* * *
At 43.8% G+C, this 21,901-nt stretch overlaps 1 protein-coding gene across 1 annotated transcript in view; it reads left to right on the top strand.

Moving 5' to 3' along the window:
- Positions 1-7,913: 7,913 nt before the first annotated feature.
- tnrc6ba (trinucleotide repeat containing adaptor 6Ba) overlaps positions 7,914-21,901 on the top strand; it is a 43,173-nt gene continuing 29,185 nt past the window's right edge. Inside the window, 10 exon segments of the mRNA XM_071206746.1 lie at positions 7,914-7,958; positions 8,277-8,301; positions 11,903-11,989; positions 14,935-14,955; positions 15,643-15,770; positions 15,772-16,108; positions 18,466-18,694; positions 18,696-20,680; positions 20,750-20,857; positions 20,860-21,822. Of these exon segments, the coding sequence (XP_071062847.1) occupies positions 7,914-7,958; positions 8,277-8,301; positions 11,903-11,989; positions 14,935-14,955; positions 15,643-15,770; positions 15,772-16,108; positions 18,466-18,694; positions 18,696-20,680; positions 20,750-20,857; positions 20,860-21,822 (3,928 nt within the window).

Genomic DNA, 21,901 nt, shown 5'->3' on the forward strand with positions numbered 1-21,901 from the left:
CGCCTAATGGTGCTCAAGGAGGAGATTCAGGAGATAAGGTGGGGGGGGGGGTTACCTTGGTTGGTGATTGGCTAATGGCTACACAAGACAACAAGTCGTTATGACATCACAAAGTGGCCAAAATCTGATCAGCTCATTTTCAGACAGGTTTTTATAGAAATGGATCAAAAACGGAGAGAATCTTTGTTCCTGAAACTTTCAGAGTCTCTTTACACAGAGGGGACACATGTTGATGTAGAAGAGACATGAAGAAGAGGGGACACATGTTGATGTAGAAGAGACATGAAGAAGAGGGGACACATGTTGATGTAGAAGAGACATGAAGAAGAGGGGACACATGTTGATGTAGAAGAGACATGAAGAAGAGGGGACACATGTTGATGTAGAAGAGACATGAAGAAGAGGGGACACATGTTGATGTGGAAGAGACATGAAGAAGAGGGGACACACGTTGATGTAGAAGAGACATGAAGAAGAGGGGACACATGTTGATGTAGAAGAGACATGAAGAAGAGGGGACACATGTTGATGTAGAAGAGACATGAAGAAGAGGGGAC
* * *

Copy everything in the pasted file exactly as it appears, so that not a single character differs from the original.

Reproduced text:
At 43.8% G+C, this 21,901-nt stretch overlaps 1 protein-coding gene across 1 annotated transcript in view; it reads left to right on the top strand.

Moving 5' to 3' along the window:
- Positions 1-7,913: 7,913 nt before the first annotated feature.
- tnrc6ba (trinucleotide repeat containing adaptor 6Ba) overlaps positions 7,914-21,901 on the top strand; it is a 43,173-nt gene continuing 29,185 nt past the window's right edge. Inside the window, 10 exon segments of the mRNA XM_071206746.1 lie at positions 7,914-7,958; positions 8,277-8,301; positions 11,903-11,989; positions 14,935-14,955; positions 15,643-15,770; positions 15,772-16,108; positions 18,466-18,694; positions 18,696-20,680; positions 20,750-20,857; positions 20,860-21,822. Of these exon segments, the coding sequence (XP_071062847.1) occupies positions 7,914-7,958; positions 8,277-8,301; positions 11,903-11,989; positions 14,935-14,955; positions 15,643-15,770; positions 15,772-16,108; positions 18,466-18,694; positions 18,696-20,680; positions 20,750-20,857; positions 20,860-21,822 (3,928 nt within the window).

Genomic DNA, 21,901 nt, shown 5'->3' on the forward strand with positions numbered 1-21,901 from the left:
CGCCTAATGGTGCTCAAGGAGGAGATTCAGGAGATAAGGTGGGGGGGGGGGTTACCTTGGTTGGTGATTGGCTAATGGCTACACAAGACAACAAGTCGTTATGACATCACAAAGTGGCCAAAATCTGATCAGCTCATTTTCAGACAGGTTTTTATAGAAATGGATCAAAAACGGAGAGAATCTTTGTTCCTGAAACTTTCAGAGTCTCTTTACACAGAGGGGACACATGTTGATGTAGAAGAGACATGAAGAAGAGGGGACACATGTTGATGTAGAAGAGACATGAAGAAGAGGGGACACATGTTGATGTAGAAGAGACATGAAGAAGAGGGGACACATGTTGATGTAGAAGAGACATGAAGAAGAGGGGACACATGTTGATGTAGAAGAGACATGAAGAAGAGGGGACACATGTTGATGTGGAAGAGACATGAAGAAGAGGGGACACACGTTGATGTAGAAGAGACATGAAGAAGAGGGGACACATGTTGATGTAGAAGAGACATGAAGAAGAGGGGACACATGTTGATGTAGAAGAGACATGAAGAAGAGGGGAC